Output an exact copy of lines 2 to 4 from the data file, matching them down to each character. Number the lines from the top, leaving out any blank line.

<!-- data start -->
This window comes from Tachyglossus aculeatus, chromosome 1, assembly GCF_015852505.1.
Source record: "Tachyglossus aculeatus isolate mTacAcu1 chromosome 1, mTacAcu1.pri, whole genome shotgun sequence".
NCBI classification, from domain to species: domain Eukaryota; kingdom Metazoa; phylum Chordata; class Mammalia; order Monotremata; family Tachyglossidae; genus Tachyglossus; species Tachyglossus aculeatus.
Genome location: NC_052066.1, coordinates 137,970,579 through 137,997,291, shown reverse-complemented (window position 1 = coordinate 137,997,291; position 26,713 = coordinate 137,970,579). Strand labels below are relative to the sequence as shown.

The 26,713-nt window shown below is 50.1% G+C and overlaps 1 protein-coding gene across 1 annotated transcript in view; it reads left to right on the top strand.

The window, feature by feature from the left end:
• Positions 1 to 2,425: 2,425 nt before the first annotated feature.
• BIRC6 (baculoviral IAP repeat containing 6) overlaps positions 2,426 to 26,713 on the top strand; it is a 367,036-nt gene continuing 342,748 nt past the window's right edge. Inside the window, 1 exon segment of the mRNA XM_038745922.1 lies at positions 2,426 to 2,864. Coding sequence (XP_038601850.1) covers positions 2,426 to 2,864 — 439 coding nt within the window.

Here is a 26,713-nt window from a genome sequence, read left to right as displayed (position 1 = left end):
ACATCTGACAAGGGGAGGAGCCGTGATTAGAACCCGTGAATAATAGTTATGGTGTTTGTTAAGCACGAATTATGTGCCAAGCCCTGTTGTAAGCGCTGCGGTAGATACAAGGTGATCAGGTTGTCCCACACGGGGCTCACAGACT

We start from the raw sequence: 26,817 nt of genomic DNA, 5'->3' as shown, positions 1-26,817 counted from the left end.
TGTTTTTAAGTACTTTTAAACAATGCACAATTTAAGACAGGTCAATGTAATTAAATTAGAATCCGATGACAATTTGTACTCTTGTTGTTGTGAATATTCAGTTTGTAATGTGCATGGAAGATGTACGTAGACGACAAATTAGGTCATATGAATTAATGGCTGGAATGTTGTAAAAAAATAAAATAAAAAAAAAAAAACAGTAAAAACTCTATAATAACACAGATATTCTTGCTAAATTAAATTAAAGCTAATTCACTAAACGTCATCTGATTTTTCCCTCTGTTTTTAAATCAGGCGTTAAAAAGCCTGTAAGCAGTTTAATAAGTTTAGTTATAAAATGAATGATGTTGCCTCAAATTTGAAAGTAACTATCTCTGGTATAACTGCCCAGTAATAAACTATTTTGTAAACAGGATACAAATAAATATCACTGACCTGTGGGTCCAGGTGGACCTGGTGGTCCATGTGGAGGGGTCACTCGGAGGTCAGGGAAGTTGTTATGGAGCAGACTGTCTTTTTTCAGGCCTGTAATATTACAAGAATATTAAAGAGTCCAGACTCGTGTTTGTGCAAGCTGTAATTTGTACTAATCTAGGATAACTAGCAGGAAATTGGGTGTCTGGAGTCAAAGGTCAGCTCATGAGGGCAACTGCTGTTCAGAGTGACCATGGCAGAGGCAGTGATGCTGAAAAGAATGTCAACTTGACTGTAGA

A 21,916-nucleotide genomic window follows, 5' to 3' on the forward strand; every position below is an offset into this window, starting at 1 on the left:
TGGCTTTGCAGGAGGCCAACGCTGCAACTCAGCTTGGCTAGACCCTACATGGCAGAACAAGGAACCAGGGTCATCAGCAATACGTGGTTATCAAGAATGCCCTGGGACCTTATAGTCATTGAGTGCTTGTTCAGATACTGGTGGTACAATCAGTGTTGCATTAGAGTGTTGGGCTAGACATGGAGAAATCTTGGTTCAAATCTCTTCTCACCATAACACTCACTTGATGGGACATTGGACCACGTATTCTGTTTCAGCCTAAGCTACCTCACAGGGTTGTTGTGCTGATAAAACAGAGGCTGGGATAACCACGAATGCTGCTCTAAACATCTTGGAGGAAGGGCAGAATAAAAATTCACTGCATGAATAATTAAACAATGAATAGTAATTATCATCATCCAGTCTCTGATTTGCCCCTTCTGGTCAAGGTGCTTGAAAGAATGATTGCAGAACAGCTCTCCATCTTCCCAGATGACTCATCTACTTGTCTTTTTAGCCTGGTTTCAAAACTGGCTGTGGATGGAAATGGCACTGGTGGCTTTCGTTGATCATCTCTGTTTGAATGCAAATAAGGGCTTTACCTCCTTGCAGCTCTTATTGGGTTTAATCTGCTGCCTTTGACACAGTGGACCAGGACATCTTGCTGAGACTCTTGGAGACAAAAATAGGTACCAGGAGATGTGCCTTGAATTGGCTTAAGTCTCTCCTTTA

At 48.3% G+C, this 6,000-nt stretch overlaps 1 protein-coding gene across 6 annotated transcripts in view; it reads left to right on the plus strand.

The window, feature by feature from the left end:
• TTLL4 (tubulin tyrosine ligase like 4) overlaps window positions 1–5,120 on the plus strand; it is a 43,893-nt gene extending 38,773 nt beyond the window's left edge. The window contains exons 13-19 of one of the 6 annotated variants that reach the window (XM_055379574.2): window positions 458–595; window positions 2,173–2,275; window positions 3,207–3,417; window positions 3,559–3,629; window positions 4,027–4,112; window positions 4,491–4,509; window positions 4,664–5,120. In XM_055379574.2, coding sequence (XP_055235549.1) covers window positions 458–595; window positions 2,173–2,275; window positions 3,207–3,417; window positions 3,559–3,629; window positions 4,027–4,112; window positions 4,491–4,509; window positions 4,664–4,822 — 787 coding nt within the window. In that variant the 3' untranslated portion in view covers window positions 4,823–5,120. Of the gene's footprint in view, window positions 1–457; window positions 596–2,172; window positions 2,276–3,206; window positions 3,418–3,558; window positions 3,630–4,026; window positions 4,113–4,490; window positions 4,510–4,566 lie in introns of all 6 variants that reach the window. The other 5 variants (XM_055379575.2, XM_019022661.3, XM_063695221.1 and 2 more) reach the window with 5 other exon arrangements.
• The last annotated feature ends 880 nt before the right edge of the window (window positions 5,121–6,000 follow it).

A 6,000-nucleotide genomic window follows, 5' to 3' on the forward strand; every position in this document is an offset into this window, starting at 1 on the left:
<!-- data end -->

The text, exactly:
Source record: "Tachyglossus aculeatus isolate mTacAcu1 chromosome 1, mTacAcu1.pri, whole genome shotgun sequence".
NCBI classification, from domain to species: domain Eukaryota; kingdom Metazoa; phylum Chordata; class Mammalia; order Monotremata; family Tachyglossidae; genus Tachyglossus; species Tachyglossus aculeatus.
Genome location: NC_052066.1, coordinates 137,970,579 through 137,997,291, shown reverse-complemented (window position 1 = coordinate 137,997,291; position 26,713 = coordinate 137,970,579). Strand labels below are relative to the sequence as shown.